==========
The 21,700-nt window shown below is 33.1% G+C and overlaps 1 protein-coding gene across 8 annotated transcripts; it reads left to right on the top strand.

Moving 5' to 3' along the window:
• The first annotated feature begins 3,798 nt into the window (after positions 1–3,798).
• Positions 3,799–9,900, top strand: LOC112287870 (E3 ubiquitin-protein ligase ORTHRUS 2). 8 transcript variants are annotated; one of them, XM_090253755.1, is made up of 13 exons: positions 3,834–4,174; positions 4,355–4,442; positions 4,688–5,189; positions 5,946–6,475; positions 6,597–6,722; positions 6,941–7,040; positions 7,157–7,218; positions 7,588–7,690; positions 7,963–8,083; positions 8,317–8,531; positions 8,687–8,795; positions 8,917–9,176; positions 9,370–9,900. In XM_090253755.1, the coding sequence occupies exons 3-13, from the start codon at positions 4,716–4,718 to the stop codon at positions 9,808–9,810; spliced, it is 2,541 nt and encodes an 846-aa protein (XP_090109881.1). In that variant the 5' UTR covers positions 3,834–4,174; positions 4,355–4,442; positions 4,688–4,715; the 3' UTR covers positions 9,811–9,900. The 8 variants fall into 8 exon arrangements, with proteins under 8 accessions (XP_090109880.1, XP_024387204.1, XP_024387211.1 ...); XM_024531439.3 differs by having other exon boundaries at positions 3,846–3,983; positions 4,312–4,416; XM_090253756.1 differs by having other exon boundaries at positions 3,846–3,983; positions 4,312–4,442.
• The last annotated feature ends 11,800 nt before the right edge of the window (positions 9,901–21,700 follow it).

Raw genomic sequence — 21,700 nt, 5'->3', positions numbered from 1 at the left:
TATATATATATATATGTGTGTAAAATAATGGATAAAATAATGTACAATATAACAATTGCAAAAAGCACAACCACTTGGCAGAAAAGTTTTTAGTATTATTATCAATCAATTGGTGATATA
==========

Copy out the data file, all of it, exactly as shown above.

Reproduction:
The 21,700-nt window shown below is 33.1% G+C and overlaps 1 protein-coding gene across 8 annotated transcripts; it reads left to right on the top strand.

Moving 5' to 3' along the window:
• The first annotated feature begins 3,798 nt into the window (after positions 1–3,798).
• Positions 3,799–9,900, top strand: LOC112287870 (E3 ubiquitin-protein ligase ORTHRUS 2). 8 transcript variants are annotated; one of them, XM_090253755.1, is made up of 13 exons: positions 3,834–4,174; positions 4,355–4,442; positions 4,688–5,189; positions 5,946–6,475; positions 6,597–6,722; positions 6,941–7,040; positions 7,157–7,218; positions 7,588–7,690; positions 7,963–8,083; positions 8,317–8,531; positions 8,687–8,795; positions 8,917–9,176; positions 9,370–9,900. In XM_090253755.1, the coding sequence occupies exons 3-13, from the start codon at positions 4,716–4,718 to the stop codon at positions 9,808–9,810; spliced, it is 2,541 nt and encodes an 846-aa protein (XP_090109881.1). In that variant the 5' UTR covers positions 3,834–4,174; positions 4,355–4,442; positions 4,688–4,715; the 3' UTR covers positions 9,811–9,900. The 8 variants fall into 8 exon arrangements, with proteins under 8 accessions (XP_090109880.1, XP_024387204.1, XP_024387211.1 ...); XM_024531439.3 differs by having other exon boundaries at positions 3,846–3,983; positions 4,312–4,416; XM_090253756.1 differs by having other exon boundaries at positions 3,846–3,983; positions 4,312–4,442.
• The last annotated feature ends 11,800 nt before the right edge of the window (positions 9,901–21,700 follow it).

Raw genomic sequence — 21,700 nt, 5'->3', positions numbered from 1 at the left:
TATATATATATATATGTGTGTAAAATAATGGATAAAATAATGTACAATATAACAATTGCAAAAAGCACAACCACTTGGCAGAAAAGTTTTTAGTATTATTATCAATCAATTGGTGATATA